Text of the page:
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Nov 9, 2010

Healthy Lifestyle Could Cut Our Risk for Colorectal Cancer

A study done in Denmark states that 23% of all colorectal cancers can be prevented by a healthy lifestyle. Five factors were assessed exercise, waist circumference, smoking, alcohol intake, and diet. The study showed that even the modest risk differences in lifestyle may have a substantial impact on colorectal cancer risks.

A lifestyle questionnaire was completed by 57,053 people all were born in Denmark and were 50 to 64 years of age. People with a family history of cancer were excluded, as were those taking nonsteroidal anti-inflammatory drugs and women on hormone-replacement therapy, leaving 55,487 participants.

Most of the participates followed 4 out of 5 of the lifestyle changes:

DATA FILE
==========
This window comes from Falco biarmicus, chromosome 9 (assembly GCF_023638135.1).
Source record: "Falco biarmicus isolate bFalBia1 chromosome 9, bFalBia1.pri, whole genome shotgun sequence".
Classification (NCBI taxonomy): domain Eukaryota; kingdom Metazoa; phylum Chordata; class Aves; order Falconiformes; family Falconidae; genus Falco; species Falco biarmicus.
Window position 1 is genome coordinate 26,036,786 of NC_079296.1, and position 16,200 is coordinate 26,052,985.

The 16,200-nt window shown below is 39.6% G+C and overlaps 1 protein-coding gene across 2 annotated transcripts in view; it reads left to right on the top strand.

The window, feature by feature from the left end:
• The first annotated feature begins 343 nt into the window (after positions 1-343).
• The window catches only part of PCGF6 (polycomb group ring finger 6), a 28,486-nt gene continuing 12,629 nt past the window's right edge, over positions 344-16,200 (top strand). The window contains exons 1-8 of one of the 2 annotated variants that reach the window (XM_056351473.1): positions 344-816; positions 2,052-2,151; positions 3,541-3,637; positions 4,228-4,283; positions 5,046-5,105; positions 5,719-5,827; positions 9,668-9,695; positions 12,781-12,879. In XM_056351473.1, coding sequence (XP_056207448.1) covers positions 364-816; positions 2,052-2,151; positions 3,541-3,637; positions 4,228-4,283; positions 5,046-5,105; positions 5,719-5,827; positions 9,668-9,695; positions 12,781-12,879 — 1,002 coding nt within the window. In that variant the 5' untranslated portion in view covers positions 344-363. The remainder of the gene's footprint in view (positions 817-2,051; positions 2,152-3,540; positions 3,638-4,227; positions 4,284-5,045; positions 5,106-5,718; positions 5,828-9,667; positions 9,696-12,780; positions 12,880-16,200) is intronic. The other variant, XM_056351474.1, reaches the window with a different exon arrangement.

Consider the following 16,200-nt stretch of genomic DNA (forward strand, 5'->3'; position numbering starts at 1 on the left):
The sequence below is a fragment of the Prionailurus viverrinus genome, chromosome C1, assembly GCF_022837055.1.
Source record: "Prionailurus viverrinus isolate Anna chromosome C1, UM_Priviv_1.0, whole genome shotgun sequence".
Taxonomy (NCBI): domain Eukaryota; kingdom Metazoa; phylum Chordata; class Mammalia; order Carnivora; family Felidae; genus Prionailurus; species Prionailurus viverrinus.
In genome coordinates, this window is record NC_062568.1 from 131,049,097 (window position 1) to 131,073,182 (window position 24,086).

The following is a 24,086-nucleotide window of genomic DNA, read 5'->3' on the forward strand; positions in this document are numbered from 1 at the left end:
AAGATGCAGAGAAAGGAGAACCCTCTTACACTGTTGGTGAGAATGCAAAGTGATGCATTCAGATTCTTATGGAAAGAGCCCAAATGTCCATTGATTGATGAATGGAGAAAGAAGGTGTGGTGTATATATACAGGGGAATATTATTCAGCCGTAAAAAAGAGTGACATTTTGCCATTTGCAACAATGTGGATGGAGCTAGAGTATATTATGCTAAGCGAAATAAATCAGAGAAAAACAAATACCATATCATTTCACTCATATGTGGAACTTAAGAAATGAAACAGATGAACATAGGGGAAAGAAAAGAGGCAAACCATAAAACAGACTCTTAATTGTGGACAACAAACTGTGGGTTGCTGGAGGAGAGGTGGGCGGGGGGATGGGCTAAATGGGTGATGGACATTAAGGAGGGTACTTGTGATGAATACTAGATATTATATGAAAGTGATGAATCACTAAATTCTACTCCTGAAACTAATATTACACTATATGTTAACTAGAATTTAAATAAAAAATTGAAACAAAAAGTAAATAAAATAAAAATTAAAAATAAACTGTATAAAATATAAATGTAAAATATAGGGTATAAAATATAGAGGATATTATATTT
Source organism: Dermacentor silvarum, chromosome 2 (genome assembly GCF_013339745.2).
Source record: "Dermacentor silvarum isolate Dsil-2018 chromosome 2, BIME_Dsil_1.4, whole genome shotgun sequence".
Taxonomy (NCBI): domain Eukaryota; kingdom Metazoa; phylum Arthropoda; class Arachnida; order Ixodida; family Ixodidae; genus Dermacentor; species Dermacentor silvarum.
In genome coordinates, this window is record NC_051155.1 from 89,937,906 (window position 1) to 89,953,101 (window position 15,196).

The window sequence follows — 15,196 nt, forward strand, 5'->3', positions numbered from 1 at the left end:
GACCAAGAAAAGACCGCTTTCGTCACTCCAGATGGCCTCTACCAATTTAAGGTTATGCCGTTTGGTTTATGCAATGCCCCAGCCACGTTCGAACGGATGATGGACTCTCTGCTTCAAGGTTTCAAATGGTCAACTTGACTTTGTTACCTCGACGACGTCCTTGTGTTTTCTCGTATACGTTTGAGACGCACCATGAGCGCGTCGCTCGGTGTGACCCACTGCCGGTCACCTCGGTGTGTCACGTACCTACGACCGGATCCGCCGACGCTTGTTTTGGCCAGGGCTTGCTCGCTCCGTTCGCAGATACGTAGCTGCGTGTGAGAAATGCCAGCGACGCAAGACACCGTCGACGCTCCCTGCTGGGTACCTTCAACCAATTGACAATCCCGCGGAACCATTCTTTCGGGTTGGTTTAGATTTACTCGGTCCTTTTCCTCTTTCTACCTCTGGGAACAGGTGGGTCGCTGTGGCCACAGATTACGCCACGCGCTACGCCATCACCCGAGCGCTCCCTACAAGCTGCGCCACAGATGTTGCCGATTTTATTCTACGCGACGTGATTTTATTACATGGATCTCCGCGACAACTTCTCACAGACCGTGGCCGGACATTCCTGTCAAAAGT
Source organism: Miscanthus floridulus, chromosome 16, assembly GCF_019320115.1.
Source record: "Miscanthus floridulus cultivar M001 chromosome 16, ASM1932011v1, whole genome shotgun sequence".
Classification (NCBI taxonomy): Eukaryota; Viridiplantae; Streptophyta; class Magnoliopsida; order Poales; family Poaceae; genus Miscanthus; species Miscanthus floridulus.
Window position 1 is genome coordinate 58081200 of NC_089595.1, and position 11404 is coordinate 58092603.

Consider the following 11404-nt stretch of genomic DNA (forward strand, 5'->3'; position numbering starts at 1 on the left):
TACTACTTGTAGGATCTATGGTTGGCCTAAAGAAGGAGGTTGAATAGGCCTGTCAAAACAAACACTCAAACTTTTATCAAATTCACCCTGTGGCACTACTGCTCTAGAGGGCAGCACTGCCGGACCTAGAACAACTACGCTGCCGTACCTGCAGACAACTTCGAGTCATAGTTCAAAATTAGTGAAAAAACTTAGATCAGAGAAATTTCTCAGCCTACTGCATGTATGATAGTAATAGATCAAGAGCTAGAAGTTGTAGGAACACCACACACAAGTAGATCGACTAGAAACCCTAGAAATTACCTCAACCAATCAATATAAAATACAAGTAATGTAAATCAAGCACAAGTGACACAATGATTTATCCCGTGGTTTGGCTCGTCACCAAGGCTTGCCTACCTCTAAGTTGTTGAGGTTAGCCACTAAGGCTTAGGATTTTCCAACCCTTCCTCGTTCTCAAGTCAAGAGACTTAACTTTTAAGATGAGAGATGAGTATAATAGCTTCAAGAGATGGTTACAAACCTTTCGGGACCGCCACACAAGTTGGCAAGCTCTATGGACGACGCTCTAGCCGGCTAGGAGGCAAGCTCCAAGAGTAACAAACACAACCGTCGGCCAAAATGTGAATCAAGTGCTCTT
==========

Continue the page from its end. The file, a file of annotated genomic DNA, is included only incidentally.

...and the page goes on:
82% were physically active for at least 30 minutes a day
76% had a waist circumference within the recommended range (below 88 cm for women and 102 cm for men)
64% were nonsmokers (56% had never smoked)
59% had alcohol intake within the recommended limits (fewer than 7 drinks a week for women, and fewer than 14 drinks a week for men).

Only 2% of participants followed all of the dietary recommendations, which included eating at least 600 g of fruit and vegetables daily, eating 500 g or less of red and processed meat a week, eating at least 3 g of dietary fiber, and getting 30% or less of total energy from fat.

During a follow-up of 9.9 years, colorectal cancer was diagnosed in 678 individuals. The more lifestyle recommendations that were followed, the lower the risk for colorectal cancer.